If you consult a lawyer or financial advisor for assistance with respect to an estate plan, you are likely to encounter the terms "probate" and "probate fees," as well as a description of strategies to avoid "probate." The word probate, while still very frequently used by lawyers, may confuse people who do not have a legal background. Part of the confusion stems from the fact that the word probate is an old-fashioned term that can refer either to a legal process or to a particular kind of court order.
Adding to the confusion in Ontario is that courts no longer use the word probate officially. Instead, the court uses “Certificate of Appointment of Estate Trustee” and “Estate Administration Tax” to describe a grant of probate and the related fees. It is important to understand what the term probate means, as well as its associated benefits and disadvantages, before deciding whether to avoid or to proceed with this court process.
The probate process in Ontario involves an application to the court. In accordance with the Rules of Civil Procedure, a probate application is filed with the Superior Court of Justice in the jurisdiction in which the deceased permanently resided prior to his or her death. As part of the application, the estate trustee swears an affidavit to the truth and verification of the estate assets. The estate trustee may be audited for the amount of the estate value reported within the probate application and the Estate Information Return, which must be filed within 90 days after the issuance of probate, and may be required to account for any miscalculation or estate assets excluded from the valuation.
A will provides the estate trustee, or executor, the authority to act on behalf of the estate. Applying for probate allows an estate trustee to easily prove that pre-existing authority to a third party. Once the estate trustee is granted a Certificate of Appointment of Estate Trustee, he or she may hold him or herself out as having the authority to administer the estate. Probate does not bestow such authority, but instead provides evidence of that pre-existing authority.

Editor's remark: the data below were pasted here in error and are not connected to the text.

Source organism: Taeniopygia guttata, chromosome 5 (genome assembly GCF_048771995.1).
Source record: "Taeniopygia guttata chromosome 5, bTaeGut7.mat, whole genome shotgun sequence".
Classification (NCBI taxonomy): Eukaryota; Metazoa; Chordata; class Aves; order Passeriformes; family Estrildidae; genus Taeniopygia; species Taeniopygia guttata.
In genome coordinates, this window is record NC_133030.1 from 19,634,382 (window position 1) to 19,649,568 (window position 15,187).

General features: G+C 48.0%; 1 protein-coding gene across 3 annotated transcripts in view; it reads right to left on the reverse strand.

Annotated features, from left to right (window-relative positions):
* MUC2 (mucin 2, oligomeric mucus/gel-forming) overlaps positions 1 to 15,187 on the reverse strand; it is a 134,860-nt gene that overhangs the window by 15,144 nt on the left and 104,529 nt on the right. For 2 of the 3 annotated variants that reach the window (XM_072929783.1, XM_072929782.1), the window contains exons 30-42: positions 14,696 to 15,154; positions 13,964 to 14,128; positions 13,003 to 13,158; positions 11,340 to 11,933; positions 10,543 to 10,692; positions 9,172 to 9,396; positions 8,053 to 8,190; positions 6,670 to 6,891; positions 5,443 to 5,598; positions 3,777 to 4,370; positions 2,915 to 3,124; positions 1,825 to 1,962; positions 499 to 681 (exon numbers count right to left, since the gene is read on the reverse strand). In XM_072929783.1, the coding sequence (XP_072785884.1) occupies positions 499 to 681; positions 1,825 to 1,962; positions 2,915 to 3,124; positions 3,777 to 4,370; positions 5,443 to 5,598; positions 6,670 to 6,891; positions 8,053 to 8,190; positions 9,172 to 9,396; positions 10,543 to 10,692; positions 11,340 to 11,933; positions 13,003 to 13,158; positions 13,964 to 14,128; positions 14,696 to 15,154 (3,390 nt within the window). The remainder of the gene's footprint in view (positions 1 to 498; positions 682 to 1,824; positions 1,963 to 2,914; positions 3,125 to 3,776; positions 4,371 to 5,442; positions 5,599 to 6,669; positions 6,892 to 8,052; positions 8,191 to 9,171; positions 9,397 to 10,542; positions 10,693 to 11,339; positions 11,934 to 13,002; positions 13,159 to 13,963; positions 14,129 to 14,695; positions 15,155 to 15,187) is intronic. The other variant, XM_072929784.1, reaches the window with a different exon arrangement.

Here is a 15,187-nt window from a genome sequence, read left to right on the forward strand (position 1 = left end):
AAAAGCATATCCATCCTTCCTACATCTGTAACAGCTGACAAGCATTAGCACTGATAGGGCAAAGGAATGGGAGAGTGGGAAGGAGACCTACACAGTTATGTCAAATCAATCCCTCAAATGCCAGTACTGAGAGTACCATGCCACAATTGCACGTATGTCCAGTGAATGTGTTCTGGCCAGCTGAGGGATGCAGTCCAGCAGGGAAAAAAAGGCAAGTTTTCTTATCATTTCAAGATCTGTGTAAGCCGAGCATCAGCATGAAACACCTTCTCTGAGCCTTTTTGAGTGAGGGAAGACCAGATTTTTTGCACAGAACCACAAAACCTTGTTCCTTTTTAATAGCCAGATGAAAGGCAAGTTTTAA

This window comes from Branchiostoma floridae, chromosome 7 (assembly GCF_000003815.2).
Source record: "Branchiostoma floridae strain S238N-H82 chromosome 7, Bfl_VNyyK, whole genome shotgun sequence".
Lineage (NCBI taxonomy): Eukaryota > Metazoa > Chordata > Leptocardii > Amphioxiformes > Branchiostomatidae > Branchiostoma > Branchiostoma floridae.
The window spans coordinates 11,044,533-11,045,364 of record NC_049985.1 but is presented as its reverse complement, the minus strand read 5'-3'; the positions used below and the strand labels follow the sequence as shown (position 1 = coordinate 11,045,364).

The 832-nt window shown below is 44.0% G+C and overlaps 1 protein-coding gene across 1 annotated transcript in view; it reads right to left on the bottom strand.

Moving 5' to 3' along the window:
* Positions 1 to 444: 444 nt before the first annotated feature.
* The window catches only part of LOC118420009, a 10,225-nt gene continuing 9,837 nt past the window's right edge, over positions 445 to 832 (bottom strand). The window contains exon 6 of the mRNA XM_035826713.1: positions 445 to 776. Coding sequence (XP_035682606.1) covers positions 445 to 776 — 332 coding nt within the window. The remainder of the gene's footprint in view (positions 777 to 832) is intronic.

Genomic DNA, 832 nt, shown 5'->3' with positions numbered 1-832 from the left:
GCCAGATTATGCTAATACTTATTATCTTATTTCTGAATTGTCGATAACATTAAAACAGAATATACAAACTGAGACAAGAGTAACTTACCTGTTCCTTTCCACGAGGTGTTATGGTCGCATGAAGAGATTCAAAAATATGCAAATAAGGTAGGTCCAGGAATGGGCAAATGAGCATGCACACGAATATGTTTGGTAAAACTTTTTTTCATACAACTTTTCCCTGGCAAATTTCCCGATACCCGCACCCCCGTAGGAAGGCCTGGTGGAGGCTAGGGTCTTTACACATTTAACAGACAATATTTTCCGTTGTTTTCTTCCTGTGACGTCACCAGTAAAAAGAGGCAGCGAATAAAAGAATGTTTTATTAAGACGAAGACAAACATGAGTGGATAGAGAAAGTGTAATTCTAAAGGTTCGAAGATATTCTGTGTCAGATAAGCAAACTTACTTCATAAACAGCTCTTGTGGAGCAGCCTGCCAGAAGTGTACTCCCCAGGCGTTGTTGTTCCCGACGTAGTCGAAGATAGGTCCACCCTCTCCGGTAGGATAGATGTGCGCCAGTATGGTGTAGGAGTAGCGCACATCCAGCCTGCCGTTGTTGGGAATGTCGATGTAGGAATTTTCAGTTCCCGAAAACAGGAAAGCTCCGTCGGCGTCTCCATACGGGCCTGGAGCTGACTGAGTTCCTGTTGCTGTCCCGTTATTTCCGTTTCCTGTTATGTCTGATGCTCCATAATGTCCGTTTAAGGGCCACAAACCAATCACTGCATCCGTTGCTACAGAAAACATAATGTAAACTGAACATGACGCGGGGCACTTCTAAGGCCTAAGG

In fact, the term probate is derived from the Latin word probare, meaning “to prove”. Depending on the circumstances of the estate, applying for a certificate of appointment may be a necessity or completely unnecessary. In situations of intestacy (where no last will and testament was left by the deceased), the authority of the estate trustee is derived from the Certificate of Appointment of Estate Trustee Without a Will itself and an application for such a certificate must be made in order for the estate to be administered.
The main reason to probate a will is to obtain the ability deal with certain kinds of assets or certain kinds of third parties. In particular, if the estate includes real estate that is not held in joint tenancy, probate is usually necessary to transfer title to the property. Also, often depending on the balance of the relevant bank accounts, banks frequently require probate as proof of the estate trustee's authority to administer estate assets before they will allow an estate trustee access to accounts.